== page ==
Heart of Hush

Having been somewhat disappointed with the Batman: R.I.P. storyline running in Batman comics, I decided to check out the parallel run in Detective Comics (which was also published with an R.I.P. logo on its cover). Paul Dini and Dustin Nguyen’s Heart of Hush, which ran in issues 846 to 850 and is now out in hardcover, is similar to the Grant Morrison-penned R.I.P. in that a villain from Batman’s past, with full knowledge of his secret identity, works in conjunction with other members of his Rogues Gallery to drive him over the edge in a prelude to destroying him. It is unlike Batman: R.I.P. in that it actually tells a single, coherent story with a beginning, middle and end that can be read as a stand-alone graphic novel independent of too much current continuity.

The villain, Hush, was created by Jeph Loeb and Jim Lee in the storyline of the same name, and was one of my favorite recent graphic novel reads. In it, we meet Dr. Thomas Elliot, childhood friend of Bruce Wayne’s, who attempted to murder his parents for his inheritance and blamed Dr. Thomas Wayne for managing to save at least one of them. In that story, Hush was very much a ball set in motion by a much smarter, more capable villain. In Heart of Hush, Dini manages to flesh him out into both a more credible nemesis and a more threatening one. Blaming someone for saving a parent is a little weak, but Dini builds on this, explaining that Hush’s father was abusive, and his mother, having married into wealth and afraid to lose it, turns a blind eye to her son’s mistreatment, instead urging him to develop his strategic thinking, leading to a fondness for quoting Aristotle. When Dr. Thomas Wayne saves Elliot’s mother, Dini manages to spin this into a scenario in which Hush sees Bruce Wayne as having freed himself of both parents and gone on to a life of billionaire indulgence (right down to his extensive collection of Batmobiles, which Hush describes as, “A car for every mood swing”), whereas he himself is a slave to his invalid-but-domineering mother (until he eventually kills her.) The motivation, and the insanity, is more believable here.

Dini also makes great use of Hush’s medical background, something earlier appearances did less with. There is always something unsettling about an evil doctor, and he uses it to good effect here. Having purchase the dilapidated Sacred Heart Convalescent Hospital, Elliot has refurbished it (inside only) and staffed it with a zombie-like horde of drugged homeless persons. There are chilling moments when he hunts a Batman look alike for practice, then informs his submissive staff, “Remove any undamaged organs, then dispose of the corpse like the others.” But what is truly chilling is Hush’s ultimate plan, which is to remove Selina Kyle’s actual heart and use it as bait to lure Batman to his destruction. This is accomplished while a certain Jonathan Crane stages a distraction for the Caped Crusader, and the scene in which Batman accosts Crane inside Arkham Asylum and tortures Hush’s location from him is the best in the book. A broken light bulb, a toilet bowl, and Crane’s face makes for a truly gripping scene, and the Joker’s line—“I know we have our differences, but I must admit it’s a a pleasure to watch you work!”—is laugh out loud funny in a sequence that is otherwise pretty grim.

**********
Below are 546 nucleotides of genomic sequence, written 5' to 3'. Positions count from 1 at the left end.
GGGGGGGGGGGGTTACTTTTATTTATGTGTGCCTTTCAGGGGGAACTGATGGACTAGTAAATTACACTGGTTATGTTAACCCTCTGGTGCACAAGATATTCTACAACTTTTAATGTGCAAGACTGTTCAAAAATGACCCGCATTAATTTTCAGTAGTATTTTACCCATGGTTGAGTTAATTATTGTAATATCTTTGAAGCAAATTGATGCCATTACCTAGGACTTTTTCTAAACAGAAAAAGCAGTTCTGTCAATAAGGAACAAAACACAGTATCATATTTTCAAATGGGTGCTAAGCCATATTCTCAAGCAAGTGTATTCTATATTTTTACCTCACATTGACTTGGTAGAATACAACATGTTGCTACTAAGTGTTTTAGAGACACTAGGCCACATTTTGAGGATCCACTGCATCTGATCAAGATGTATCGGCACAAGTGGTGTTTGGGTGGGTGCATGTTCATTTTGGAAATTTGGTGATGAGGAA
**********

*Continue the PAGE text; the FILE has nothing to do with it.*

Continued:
A lot of Heart of Hush is the romance between Batman and Catwoman that Paul Dini has been building towards, and it’s a shame here that he is forced to work around the fact that in the pages of his other title, Bruce Wayne is off romancing (albeit less convincingly) the ridiculously-named Jezebel Jet. Likewise, Hush’s plans are said to have been brought forward when he heard of the mysterious Black Glove, least anyone destroy the Caped Crusader other than him. It’s a shame these asides had to be included, as they weaken the story as a stand-alone in its own right, but also force Dini to weaken the romantic elements that otherwise perhaps could have gone further. Still, without spoiling too much, there are wonderfully clever moments in this tale, and wonderfully touching ones as well. Hush is still mentored, this time by the Scarecrow, but is more than a pawn. And when he uses his medical skills to transform himself into a decent match for Bruce Wayne, I personally really appreciated the fact that Dini acknowledged that no amount of plastic surgery would be good enough to fool close friends and associates, but Hush didn’t try to. He planned on the disguise only buying him the second or two edge that would get him within firing range. Nice.

Everything goes down in the Bat Cave, a great setting for a final battle, and here, the Bat-geek in me was thrilled with the “can you identify that Bat vehicle?” game Nguyen played. (Loved the Adam West Batboat and the presence of the Tumbler Batmobile! Among others.) And the aftermath is wonderfully handled as well. Hush, of course, doesn’t really die when he seems to (a spoiler only if you’ve never read a comic in your life), and Catwoman’s revenge is suitably punishing (and it continues in Detective #852 and Batman #685. Would have been nice if that were included in the graphic novel as well.) Nguyen’s artwork, which is sometimes hit or miss with me, also really comes into its own here (or else I’m finally just getting it), and the graphic novel is a thing of beauty. Which is what a graphic novel should be.

So, overall a good story that manages to improve on an already interesting villain, so much so that I wouldn’t mind seeing the story lines for Hush and Heart of Hush combined, stripped of their sillier bat-villain cameos, and used as the basis for a third film in the Christopher Nolan franchise. Failing that, I’ll just keep reading Paul Dini’s work as the next best thing.

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